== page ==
Wednesday, 16 December 2009

Democracy in Schools

A very smart teacher of mine once told me that the first and foremost goal of education is to make us good citizens. The school system planners should keep this statement in mind when planning schools. I am an Indian studying in an Indian school. We all know that India is the largest democracy in the world. So shouldn't the products of such a country be democratically trained? Who would know the best leaders of a particular society - the friends who spend almost every minute of the school day with them or the teacher who spends one maybe two periods with them? And so what if the chosen leader turns out to be a mistake, the schools forget that making mistakes in our youth prevent us from committing those mistakes again when we reach our voting ages.

So by this post, whichever school teacher, head master or principal reads it, I want to convey the message that students have to be trained above anything else to be model citizens. I just wish schools could look from our point of view and give us some political power.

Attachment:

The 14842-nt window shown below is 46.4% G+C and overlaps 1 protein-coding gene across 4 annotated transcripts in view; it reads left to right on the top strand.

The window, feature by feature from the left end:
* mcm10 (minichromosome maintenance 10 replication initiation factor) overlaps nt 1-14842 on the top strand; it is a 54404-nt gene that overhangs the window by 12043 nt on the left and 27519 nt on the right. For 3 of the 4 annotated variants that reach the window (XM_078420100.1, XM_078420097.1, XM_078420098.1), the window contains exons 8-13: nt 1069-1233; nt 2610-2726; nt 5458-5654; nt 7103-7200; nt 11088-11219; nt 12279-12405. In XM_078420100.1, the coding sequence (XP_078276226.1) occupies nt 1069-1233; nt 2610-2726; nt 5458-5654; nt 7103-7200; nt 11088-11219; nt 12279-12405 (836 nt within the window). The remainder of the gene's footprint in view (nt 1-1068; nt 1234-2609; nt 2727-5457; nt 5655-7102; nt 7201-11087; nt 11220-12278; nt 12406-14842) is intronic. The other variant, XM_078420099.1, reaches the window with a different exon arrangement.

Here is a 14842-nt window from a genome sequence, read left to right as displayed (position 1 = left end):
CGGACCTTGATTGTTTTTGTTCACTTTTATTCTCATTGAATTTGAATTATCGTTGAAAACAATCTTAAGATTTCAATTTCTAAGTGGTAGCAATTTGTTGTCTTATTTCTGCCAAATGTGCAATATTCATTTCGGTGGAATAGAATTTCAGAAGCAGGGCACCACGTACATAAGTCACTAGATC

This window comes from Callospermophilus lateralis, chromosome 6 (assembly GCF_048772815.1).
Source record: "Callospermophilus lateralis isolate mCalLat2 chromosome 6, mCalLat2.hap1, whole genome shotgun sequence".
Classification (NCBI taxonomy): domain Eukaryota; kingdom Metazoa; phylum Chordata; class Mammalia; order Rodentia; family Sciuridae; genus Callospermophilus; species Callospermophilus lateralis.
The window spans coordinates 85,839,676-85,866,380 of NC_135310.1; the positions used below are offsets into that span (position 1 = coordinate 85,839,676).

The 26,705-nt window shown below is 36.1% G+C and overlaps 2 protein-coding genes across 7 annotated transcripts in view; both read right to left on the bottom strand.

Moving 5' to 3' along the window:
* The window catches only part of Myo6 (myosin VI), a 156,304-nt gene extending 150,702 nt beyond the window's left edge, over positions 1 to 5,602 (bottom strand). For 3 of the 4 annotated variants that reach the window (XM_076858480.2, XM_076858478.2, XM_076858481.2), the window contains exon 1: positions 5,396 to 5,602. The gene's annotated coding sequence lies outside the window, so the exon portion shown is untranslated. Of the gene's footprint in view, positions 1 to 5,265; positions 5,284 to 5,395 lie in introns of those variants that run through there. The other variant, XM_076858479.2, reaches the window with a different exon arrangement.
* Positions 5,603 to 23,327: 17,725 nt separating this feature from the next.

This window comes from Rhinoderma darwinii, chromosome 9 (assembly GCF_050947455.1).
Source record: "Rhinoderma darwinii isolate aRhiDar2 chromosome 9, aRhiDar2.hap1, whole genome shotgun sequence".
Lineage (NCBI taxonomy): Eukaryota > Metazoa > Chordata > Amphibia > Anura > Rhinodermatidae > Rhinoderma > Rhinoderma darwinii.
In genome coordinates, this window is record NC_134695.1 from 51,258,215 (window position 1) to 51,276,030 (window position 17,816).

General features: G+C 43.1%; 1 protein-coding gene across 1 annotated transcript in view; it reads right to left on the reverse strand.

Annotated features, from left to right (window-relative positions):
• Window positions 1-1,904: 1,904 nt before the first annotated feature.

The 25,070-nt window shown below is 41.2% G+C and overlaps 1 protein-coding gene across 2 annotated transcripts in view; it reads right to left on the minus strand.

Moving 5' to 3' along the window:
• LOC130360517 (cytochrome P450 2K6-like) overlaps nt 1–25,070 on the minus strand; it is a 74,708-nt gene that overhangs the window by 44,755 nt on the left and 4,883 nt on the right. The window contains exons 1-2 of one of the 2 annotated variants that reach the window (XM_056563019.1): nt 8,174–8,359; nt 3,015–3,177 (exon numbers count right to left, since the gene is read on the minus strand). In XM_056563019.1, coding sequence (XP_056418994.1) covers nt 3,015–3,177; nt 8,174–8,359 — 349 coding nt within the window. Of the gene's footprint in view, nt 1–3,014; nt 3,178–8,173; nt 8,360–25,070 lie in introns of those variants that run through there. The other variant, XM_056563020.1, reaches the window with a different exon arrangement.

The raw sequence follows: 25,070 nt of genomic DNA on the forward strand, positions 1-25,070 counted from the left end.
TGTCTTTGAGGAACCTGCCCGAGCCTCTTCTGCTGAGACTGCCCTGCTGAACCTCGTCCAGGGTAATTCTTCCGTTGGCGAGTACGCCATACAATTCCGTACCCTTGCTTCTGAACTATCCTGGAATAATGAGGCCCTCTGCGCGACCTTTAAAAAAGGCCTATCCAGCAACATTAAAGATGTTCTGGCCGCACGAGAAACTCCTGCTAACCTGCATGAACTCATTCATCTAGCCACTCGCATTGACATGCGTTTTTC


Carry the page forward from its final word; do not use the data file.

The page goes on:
1 comment:

  1. Ok, firstly i'd like to comment on the current situation of schooling here in the U.A.E. Thing is, here, schools are faced with a lot of unnecessary restrictions, making it impossible for them to run schools with the same kind of freedom as they would do in other countries, eg:India. A person born and brought up in U.A.E. is not given the kind of political exposure as he normally would get if he was in India. Here, citizens have no role to play in the ruling of the government and hence they have no idea of how to go about being a leader. So, firstly schools must TEACH the students about the qualities of being a good leader before handing them the reins of a school leader. Teachers themselves must be good leaders, so that we students can learn from example. Also, favouritism must be abolished completely and so must be influencing teachers. Selection of students must be done entirely on the basis of their leadership and influencing capacities and not on the basis of how well they can butter up teachers. Unless and until these issues are addressed, there is no point in giving power, political or otherwise, to students.